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Foot Locker wants to reinvent itself with a dedicated app for streetwear

Edgar Alvarez
Senior Editor

Whenever you think of Foot Locker, what probably comes to mind are its thousands of brick-and-mortar stores, because chances are you've visited at least one in your lifetime. But, as important as physical retail locations are to the company's business, Foot Locker is also having to quickly adapt to the new ways people are shopping for sneakers, apparel and other types of gear. That's why back in February it invested $100 million in GOAT, one of the most popular apps for buying shoes on the resale market. And now, it is creating its own incubator called Greenhouse, which has just launched an app that Foot Locker says will feature carefully curated partnerships that are going to "contribute to [its] modern resurgence."

While Greenhouse is going to live under the Foot Locker umbrella, it will operate as a separate unit from the retailer. In the Greenhouse app, you'll rarely come across any Foot Locker branding, and that's by design. The company wants Greenhouse to feel like a completely fresh experience for consumers, one that's influenced by the "drop" culture that's flamed the sneakerhead, streetwear and hypebeast communities. In other words, the apparel, footwear, art and other products Greenhouse makes for men, women and kids will only be available on its app (at least at first), and there will be drops every 1-2 weeks.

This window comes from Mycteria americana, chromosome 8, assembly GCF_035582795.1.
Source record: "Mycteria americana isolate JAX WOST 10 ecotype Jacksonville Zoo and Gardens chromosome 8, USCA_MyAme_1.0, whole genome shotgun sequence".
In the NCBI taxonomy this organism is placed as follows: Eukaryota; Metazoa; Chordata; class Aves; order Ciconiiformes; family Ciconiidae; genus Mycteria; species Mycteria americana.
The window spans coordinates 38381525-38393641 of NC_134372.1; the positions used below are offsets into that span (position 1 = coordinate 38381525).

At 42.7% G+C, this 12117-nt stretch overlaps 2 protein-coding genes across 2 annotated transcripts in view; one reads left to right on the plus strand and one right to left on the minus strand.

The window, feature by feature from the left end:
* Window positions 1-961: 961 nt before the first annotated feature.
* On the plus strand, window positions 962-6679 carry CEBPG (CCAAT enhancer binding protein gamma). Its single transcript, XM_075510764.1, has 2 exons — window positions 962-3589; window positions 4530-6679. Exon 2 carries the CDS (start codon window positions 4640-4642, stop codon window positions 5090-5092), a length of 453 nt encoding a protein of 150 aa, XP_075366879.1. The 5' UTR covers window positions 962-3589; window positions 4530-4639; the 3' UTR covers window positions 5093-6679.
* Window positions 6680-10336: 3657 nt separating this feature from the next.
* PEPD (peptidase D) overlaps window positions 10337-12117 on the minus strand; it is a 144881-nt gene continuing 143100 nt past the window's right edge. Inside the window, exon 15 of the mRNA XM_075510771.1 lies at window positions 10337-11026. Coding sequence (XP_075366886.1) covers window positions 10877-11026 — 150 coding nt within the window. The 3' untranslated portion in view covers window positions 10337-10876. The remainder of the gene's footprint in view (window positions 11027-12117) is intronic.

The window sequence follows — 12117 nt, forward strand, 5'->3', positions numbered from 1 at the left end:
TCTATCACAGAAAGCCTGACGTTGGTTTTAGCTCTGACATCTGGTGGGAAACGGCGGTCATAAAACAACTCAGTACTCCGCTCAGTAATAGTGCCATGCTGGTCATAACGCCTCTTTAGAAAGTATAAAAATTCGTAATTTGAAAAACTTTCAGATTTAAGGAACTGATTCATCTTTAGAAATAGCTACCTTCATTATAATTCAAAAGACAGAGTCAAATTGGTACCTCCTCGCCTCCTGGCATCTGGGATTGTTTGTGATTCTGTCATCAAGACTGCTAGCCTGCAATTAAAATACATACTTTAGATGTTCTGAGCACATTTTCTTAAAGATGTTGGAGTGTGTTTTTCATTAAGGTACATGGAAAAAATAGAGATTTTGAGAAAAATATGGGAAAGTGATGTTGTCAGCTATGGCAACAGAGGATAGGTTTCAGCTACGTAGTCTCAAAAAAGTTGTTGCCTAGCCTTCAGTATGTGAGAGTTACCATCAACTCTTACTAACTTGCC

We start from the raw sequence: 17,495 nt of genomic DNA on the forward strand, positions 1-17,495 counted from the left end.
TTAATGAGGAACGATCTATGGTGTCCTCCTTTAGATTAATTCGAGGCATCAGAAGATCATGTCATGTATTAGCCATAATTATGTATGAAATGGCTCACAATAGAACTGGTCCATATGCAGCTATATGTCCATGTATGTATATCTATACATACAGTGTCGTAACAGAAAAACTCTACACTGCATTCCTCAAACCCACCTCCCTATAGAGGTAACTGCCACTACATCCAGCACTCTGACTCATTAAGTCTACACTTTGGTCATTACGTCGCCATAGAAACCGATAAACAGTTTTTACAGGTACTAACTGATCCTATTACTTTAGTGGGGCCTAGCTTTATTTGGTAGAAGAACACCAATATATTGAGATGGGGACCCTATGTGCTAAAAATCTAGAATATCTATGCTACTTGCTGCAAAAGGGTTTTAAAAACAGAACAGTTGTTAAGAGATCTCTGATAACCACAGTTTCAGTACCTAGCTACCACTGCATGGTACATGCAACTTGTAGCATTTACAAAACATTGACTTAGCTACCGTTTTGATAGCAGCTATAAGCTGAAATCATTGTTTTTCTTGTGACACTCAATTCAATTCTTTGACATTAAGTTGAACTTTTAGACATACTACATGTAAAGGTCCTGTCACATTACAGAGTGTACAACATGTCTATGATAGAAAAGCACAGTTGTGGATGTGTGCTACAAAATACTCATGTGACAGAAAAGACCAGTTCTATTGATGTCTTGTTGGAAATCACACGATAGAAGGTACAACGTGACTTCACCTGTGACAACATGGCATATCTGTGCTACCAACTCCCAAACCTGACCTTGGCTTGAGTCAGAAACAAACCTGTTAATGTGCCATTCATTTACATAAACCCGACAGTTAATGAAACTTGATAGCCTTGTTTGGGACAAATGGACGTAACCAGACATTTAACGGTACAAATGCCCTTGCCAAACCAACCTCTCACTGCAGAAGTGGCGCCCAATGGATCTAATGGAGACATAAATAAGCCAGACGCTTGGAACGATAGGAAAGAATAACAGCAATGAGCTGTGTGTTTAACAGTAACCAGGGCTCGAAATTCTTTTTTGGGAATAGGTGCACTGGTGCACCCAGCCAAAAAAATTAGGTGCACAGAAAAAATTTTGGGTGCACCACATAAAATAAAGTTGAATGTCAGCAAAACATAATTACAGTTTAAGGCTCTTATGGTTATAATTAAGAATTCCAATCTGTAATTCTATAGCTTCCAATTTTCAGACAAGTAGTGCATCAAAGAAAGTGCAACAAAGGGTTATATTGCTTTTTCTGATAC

Foot Locker

Aside from working on collaborations with brands such as Public School, VFiles, Alife and Diet Starts Monday, which are known in the streetwear space, Greenhouse's lead Mel Peralta told Engadget that the goal is also to work with lesser known designers, artists and creators. "For us, we're not a product allocation engine, we're a product creation hub," he said. "So everything you're seeing on the Greenhouse app is stuff that we had a hand in co-creating in some way, shape or form." Peralta added that what Foot Locker hopes to accomplish with Greenhouse is to keep people from running into the same old products, and instead offer them something unique and not too hard to get.

A perfect example of how Greenhouse plans to execute those ideas is its new collaboration with Adidas, which features three pairs of sneakers created with the sportswear brand's 3D-printing and robot-powered Speedfactory technologies. What's also going to make these models standout is that they were each designed by Hispanic-American artists: M. Tony Peralta, Lucia Hierro and Bryan Avila, all of whom worked on the project in honor of Hispanic Heritage Month. This Adidas x Greenhouse collection is set to hit the Greenhouse app, available for iOS and Android, on October 10th at 9AM ET -- and you can get a sneak peek at the special edition sneakers below.